Hall was tied with three other members of the U.S. House of Representatives, ranking 80th in the conservative rankings among members of the U.S. House.[77]

Voting with party

The website OpenCongress tracks how often members of Congress vote with the majority of the chamber caucus.

2014

Hall voted with the Republican Party 94.3 percent of the time, which ranked 115th among the 234 House Republican members as of July 2014.[78]

2013

Hall voted with the Republican Party 98.2 percent of the time, which ranked 34th among the 233 House Republican members as of June 2013.[79]

Personal

Hall and his late wife, Mary Ellen, had three children and five grandchildren.[4]

Recent news

This section displays the most recent stories in a Google news search for the term Ralph + Hall + Texas + House

All stories may not be relevant to this page due to the nature of the search engine.

Ralph Hall News Feed

  • Loading...

See also

links

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Suggest a link
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Political Tracker has an article on:
Ralph Hall


References

  1. Politico, "2012 Election Map, Texas," November 6, 2012
  2. Rockwell Herald Banner, "Hall announces final re-election bid," December 20, 2013
  3. 3.0 3.1 Associated Press, "Election Results May 27, 2014," accessed May 27, 2014
  4. 4.0 4.1 4.2 Official House website, "Biography," accessed October 21, 2011
  5. Biographical Directory of the United States Congress, "Ralph Hall," accessed October 21, 2011
  6. KMBZ.com, "Texas Congressman Ralph Hall Oldest to Ever Serve in House," December 26, 2012
  7. CQ.com, "House Committee Rosters for the 113th Congress," accessed March 3, 2013
  8. Congressional Record, "Resume of Congressional Activity, First Session of the 112th Congress," accessed September 5, 2013
  9. Congressional Record, "Resume of Congressional Activity, Second Session of the 113th Congress," accessed March 4, 2014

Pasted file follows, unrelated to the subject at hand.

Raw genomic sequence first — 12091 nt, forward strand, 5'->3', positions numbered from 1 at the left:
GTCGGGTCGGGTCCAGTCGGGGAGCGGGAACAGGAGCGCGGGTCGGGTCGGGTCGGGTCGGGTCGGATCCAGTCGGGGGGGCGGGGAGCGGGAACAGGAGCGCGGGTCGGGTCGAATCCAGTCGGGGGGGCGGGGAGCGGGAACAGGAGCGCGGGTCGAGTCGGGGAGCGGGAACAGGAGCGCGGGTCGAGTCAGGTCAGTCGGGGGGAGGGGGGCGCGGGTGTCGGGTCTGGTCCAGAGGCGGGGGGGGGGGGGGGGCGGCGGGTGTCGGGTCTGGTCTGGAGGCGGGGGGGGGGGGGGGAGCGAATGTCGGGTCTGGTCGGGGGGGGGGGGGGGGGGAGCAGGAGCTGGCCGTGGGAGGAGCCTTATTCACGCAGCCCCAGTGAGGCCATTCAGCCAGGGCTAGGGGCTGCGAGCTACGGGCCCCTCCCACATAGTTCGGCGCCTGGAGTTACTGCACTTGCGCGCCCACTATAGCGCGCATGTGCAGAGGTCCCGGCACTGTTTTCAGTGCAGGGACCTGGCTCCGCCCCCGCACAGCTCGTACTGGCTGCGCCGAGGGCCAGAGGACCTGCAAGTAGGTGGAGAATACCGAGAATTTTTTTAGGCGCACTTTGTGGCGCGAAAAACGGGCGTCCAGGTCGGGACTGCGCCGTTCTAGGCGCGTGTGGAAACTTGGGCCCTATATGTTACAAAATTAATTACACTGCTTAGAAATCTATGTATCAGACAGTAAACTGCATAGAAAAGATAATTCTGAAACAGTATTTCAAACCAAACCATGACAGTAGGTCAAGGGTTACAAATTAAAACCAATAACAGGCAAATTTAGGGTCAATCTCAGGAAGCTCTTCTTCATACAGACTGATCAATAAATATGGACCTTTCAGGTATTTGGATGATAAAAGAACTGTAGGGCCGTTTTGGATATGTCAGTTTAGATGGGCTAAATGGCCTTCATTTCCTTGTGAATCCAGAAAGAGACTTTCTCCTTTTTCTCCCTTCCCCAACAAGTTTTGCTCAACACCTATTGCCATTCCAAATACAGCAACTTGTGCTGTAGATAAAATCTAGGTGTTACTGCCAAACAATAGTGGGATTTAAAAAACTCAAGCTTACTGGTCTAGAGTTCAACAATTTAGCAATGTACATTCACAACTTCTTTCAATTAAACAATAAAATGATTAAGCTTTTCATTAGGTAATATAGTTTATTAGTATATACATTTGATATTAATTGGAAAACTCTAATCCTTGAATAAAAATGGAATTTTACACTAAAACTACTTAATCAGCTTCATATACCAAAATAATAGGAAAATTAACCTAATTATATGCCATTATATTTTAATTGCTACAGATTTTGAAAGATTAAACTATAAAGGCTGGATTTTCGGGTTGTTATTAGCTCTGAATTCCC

10. Project Vote Smart, "HR 1960 - National Defense Authorization Act for Fiscal Year 2014 - Voting Record," accessed September 16, 2013
  11. Project Vote Smart, "HR 2217 - DHS Appropriations Act (2014) Act of 2014 - Voting Record," accessed September 16, 2013
  12. Project Vote Smart, "HR 624 - CISPA (2013) - Voting Record," accessed September 16, 2013
  13. Clerk of U.S. House, "Roll Call Vote 31: H.R. 2642," accessed February 12, 2014
  14. Politico, "House clears farm bill," accessed February 12, 2014
  15. 15.0 15.1 New York Times, "Senate passes long-stalled farm bill, with clear winners and losers," accessed February 12, 2014
  16. 16.0 16.1 CNN.com, "House passes compromise $1.1 trillion budget for 2014," accessed January 20, 2014
  17. 17.0 17.1 17.2 U.S. House, "Roll Call Vote 21," accessed January 20, 2014
  18. Roll Call, "House Passes $1.1 Trillion Omnibus," accessed January 20, 2014
  19. Clerk of the U.S. House, "Final vote results for Roll Call 504," accessed October 31, 2013
  20. Buzzfeed, "Government Shutdown: How We Got Here," accessed October 1, 2013
  21. Clerk of the U.S. House, "Final vote results for Roll Call 504," accessed October 31, 2013
  22. The Washington Post, "Reid, McConnell propose bipartisan Senate bill to end shutdown, extend borrowing," accessed October 16, 2013
  23. U.S. House, "Final vote results for Roll Call 550," accessed October 31, 2013
  24. Project Vote Smart, "HR 273 - Eliminates the 2013 Statutory Pay Adjustment for Federal Employees - Voting Record," accessed September 16, 2013
  25. The Library of Congress, "H.AMDT.136," accessed September 16, 2013
  26. Project Vote Smart, "H Amdt 136 - Prohibits the Enforcement of the Immigration Executive Order - Voting Record," accessed September 16, 2013
  27. Project Vote Smart, "H Amdt 450 - Requires Congressional Approval for Any Rules Under the Patient Protection and Affordable Care Act - Voting Record," accessed September 16, 2013
  28. Project Vote Smart, "HR 1797 - Pain-Capable Unborn Child Protection Act - Voting Record," accessed September 16, 2013
  29. U.S. House, "House Resolution 676," accessed July 30, 2014
  30. Yahoo News, "Suing Obama: GOP-led House gives the go-ahead," accessed July 30, 2014
  31. Washington Post, "House clears way for lawsuit against Obama," accessed July 30, 2014
  32. U.S. House, "Roll Call Vote on the Fiscal Cliff," accessed January 4, 2013
  33. 33.0 33.1 On The Issues, "Ralph Hall Vote Match," accessed June 18, 2014
  34. The questions in the quiz are broken down into two sections -- social and economic. In social questions, liberals and libertarians agree in choosing the less-government answers, while conservatives and populists agree in choosing the more-restrictive answers. For the economic questions, conservatives and libertarians agree in choosing the less-government answers, while liberals and populists agree in choosing the more-restrictive answers.